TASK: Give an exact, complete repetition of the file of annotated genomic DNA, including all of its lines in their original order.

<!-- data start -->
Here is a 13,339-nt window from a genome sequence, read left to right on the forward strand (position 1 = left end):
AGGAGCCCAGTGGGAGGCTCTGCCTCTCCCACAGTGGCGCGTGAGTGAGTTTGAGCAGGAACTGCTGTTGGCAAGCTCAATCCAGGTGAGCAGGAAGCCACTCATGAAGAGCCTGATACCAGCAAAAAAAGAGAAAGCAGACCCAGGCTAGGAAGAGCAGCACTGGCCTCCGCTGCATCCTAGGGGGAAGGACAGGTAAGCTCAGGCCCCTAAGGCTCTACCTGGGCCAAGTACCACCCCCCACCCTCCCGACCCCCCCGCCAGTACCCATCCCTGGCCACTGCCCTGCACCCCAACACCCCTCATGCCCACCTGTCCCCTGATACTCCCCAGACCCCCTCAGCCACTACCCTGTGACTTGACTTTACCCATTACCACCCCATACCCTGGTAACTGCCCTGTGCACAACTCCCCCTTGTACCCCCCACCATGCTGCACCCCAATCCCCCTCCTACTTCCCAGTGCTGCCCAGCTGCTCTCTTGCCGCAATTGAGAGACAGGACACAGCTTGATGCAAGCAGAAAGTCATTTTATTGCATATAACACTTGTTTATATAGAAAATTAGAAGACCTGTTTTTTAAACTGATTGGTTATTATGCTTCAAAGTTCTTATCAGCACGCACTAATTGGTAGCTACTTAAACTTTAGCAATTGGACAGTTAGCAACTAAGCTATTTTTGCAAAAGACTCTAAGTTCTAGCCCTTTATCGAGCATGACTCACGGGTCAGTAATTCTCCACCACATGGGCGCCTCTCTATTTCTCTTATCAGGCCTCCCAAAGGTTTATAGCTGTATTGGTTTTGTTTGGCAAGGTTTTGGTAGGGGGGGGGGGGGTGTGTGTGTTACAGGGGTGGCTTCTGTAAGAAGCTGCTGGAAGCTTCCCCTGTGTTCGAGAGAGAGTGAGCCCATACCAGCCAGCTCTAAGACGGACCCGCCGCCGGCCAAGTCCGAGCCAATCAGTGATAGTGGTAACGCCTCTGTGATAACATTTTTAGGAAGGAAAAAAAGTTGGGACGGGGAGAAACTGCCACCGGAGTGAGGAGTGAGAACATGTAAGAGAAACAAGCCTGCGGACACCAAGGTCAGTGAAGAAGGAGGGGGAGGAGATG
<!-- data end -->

Here is a 13,339-nt window from a genome sequence, read left to right on the forward strand (position 1 = left end):
AGGAGCCCAGTGGGAGGCTCTGCCTCTCCCACAGTGGCGCGTGAGTGAGTTTGAGCAGGAACTGCTGTTGGCAAGCTCAATCCAGGTGAGCAGGAAGCCACTCATGAAGAGCCTGATACCAGCAAAAAAAGAGAAAGCAGACCCAGGCTAGGAAGAGCAGCACTGGCCTCCGCTGCATCCTAGGGGGAAGGACAGGTAAGCTCAGGCCCCTAAGGCTCTACCTGGGCCAAGTACCACCCCCCACCCTCCCGACCCCCCCGCCAGTACCCATCCCTGGCCACTGCCCTGCACCCCAACACCCCTCATGCCCACCTGTCCCCTGATACTCCCCAGACCCCCTCAGCCACTACCCTGTGACTTGACTTTACCCATTACCACCCCATACCCTGGTAACTGCCCTGTGCACAACTCCCCCTTGTACCCCCCACCATGCTGCACCCCAATCCCCCTCCTACTTCCCAGTGCTGCCCAGCTGCTCTCTTGCCGCAATTGAGAGACAGGACACAGCTTGATGCAAGCAGAAAGTCATTTTATTGCATATAACACTTGTTTATATAGAAAATTAGAAGACCTGTTTTTTAAACTGATTGGTTATTATGCTTCAAAGTTCTTATCAGCACGCACTAATTGGTAGCTACTTAAACTTTAGCAATTGGACAGTTAGCAACTAAGCTATTTTTGCAAAAGACTCTAAGTTCTAGCCCTTTATCGAGCATGACTCACGGGTCAGTAATTCTCCACCACATGGGCGCCTCTCTATTTCTCTTATCAGGCCTCCCAAAGGTTTATAGCTGTATTGGTTTTGTTTGGCAAGGTTTTGGTAGGGGGGGGGGGGGTGTGTGTGTTACAGGGGTGGCTTCTGTAAGAAGCTGCTGGAAGCTTCCCCTGTGTTCGAGAGAGAGTGAGCCCATACCAGCCAGCTCTAAGACGGACCCGCCGCCGGCCAAGTCCGAGCCAATCAGTGATAGTGGTAACGCCTCTGTGATAACATTTTTAGGAAGGAAAAAAAGTTGGGACGGGGAGAAACTGCCACCGGAGTGAGGAGTGAGAACATGTAAGAGAAACAAGCCTGCGGACACCAAGGTCAGTGAAGAAGGAGGGGGAGGAGATG